Broadly speaking a lawyer is an expert on the legal system – they understand the laws of the US, state,and locality they practice in (and sometimes other locations). That being said, the laws of our land are incredibly complex, so lawyers (like medical professionals) specialize in specific areas of the law.
Types of Lawyers
Unfortunately medical bill negotiation lawyers generally don’t exist – the type of lawyer that may work for you depends on your given situation. Below are a few of the specialties you might consider:
Personal Injury: if you were injured in an accident and are considering suing someone (usually not the hospital) it may be worthwhile to talk to a personal injury lawyer.
Medical Malpractice: If you are fighting a bill based on a major error on the part of the medical provider (that is – you think the doctor or hospital committed malpractice in their treatment). Note that there is a significant amount of overlap between personal injury and medical malpractice lawyers.
Insurance Litigation: If your insurance company is denying care coverage and you think litigation is the right route to go – consider reaching out to insurance lawyers.
Bankruptcy Lawyer: These attorneys can explore and discuss your options, rights, and protections around bankruptcy.
Consumer Protections Attorney: If you have court judgements or liens related to an outstanding debt or feel like you’re being harassed by a debt collector – reach out to a Consumer Protections Attorney. In general, we recommend consumer protections attorneys as a natural first step to understanding what can be done about outstanding medical bills.
Advantages to Hiring an Attorney
While often expensive, lawyers are experts at navigating the legal system. In fact, medical billing advocates often cannot provide legal advice in a situation as doing so may be the unauthorized practice of law. They can and will use the court system to maximize your benefit.
In addition, attorneys are often trained negotiators – so even if they are dealing directly with hospitals or insurance companies they may be able to help significantly lower their bills (this isn’t to say that Advocates aren’t trained negotiators, however).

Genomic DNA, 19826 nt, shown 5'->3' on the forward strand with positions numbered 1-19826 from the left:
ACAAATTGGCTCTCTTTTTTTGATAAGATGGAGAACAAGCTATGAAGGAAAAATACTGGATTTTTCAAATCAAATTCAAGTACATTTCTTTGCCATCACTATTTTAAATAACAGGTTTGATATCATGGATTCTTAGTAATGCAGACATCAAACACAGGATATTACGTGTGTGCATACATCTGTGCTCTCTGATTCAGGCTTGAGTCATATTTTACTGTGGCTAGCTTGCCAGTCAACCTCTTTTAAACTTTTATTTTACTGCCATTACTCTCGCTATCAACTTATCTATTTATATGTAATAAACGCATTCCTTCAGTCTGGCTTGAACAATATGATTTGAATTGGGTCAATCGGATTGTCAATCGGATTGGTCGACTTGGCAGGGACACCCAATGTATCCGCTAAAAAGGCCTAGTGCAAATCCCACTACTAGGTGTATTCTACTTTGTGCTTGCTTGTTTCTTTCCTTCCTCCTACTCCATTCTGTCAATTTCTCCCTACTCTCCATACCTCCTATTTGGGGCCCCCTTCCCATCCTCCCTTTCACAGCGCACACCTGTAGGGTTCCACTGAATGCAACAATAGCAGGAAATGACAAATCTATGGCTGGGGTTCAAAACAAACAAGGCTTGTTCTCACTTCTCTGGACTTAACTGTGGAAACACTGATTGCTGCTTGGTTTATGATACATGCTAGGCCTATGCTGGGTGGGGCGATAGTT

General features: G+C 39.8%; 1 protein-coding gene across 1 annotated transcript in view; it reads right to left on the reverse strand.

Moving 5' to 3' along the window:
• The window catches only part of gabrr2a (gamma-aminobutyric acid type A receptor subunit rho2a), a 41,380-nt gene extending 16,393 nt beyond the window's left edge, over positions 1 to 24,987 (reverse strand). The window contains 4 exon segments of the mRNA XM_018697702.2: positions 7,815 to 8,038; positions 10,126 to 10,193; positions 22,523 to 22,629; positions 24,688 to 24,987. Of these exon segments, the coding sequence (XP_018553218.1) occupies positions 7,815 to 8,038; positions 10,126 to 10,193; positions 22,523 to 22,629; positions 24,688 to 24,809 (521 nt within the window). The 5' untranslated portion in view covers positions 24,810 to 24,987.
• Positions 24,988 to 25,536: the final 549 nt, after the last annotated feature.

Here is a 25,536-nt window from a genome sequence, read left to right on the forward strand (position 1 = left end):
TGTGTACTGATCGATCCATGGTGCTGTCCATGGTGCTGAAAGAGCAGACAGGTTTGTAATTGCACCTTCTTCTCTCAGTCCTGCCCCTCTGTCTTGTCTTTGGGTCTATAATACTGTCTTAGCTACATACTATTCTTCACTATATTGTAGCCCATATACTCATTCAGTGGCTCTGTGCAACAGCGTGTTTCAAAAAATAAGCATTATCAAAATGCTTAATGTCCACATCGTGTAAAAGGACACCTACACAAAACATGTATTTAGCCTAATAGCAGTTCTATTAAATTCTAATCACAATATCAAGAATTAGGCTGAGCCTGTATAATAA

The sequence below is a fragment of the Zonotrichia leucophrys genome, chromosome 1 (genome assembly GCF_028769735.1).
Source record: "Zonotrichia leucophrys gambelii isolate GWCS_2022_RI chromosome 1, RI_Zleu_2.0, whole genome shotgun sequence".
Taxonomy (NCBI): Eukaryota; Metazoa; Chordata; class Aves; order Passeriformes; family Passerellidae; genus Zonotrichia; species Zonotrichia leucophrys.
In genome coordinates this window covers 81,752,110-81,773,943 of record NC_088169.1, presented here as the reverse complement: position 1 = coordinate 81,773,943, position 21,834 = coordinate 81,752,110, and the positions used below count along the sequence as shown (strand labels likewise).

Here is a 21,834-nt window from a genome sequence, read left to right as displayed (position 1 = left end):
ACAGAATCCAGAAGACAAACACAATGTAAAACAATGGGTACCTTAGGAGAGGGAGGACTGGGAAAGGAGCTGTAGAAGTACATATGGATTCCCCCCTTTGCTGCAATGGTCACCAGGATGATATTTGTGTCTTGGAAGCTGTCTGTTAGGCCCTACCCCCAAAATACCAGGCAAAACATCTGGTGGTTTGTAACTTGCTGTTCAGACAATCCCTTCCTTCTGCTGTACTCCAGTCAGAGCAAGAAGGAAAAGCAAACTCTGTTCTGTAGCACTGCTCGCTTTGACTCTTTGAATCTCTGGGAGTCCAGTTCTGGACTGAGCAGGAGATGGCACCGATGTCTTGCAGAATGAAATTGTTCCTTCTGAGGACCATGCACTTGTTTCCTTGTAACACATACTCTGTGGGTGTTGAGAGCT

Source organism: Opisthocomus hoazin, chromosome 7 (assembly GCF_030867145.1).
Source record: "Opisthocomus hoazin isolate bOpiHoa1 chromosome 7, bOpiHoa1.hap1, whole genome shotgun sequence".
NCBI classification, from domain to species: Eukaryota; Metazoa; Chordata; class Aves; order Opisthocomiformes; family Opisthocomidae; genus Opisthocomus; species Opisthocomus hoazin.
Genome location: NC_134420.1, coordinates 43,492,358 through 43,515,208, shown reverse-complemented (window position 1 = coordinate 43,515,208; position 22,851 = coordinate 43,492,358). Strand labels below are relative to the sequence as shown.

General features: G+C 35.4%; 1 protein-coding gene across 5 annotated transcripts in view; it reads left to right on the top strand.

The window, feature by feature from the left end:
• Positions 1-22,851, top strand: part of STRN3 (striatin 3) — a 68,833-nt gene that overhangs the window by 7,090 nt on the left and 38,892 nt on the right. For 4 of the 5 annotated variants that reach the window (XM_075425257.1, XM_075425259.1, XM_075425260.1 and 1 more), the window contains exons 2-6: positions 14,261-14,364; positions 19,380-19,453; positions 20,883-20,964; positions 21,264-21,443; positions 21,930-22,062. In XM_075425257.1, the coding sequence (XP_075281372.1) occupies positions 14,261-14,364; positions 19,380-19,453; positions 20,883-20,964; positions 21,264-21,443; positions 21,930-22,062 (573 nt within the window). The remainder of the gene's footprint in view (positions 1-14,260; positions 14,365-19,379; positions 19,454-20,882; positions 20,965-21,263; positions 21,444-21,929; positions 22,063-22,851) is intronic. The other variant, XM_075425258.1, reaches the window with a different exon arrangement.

Should I Use an Advocate or an Attorney?
The key question to ask when deciding on whether to hire a Medical Billing Advocate or an Attorney is whether or not this is a legal issue.
If you’re dealing with a legal issue – go with an attorney. Generally if you have liens or judgments filed against you, are being sued, or are thinking about suing – this is a legal issue.
If there may be a way to settle this without the courts (either through fixing errors, appealing insurance coverage denials, applying for financial aid, or negotiating directly with the hospital) – you may be better served by hiring an advocate.
If you’re still not sure which way to go – start calling Advocates and Attorneys and asking for advice. They should be willing to spend 15-20 minutes talking through your case and give advice on the best path forward.
Braden founded Resolve after experiencing first hand how unfair the system is for patients. Prior to Resolve, he built and ran Operations for a renewable energy company and then built and ran Product, Growth, and Operations for a VC-funded edtech company. He received his MBA from Dartmouth’s Tuck School of Business and BA in Philosophy from the College of William and Mary. When not trying to lower healthcare costs he can be found outdoors mountain biking, skiing, or hiking with his dog.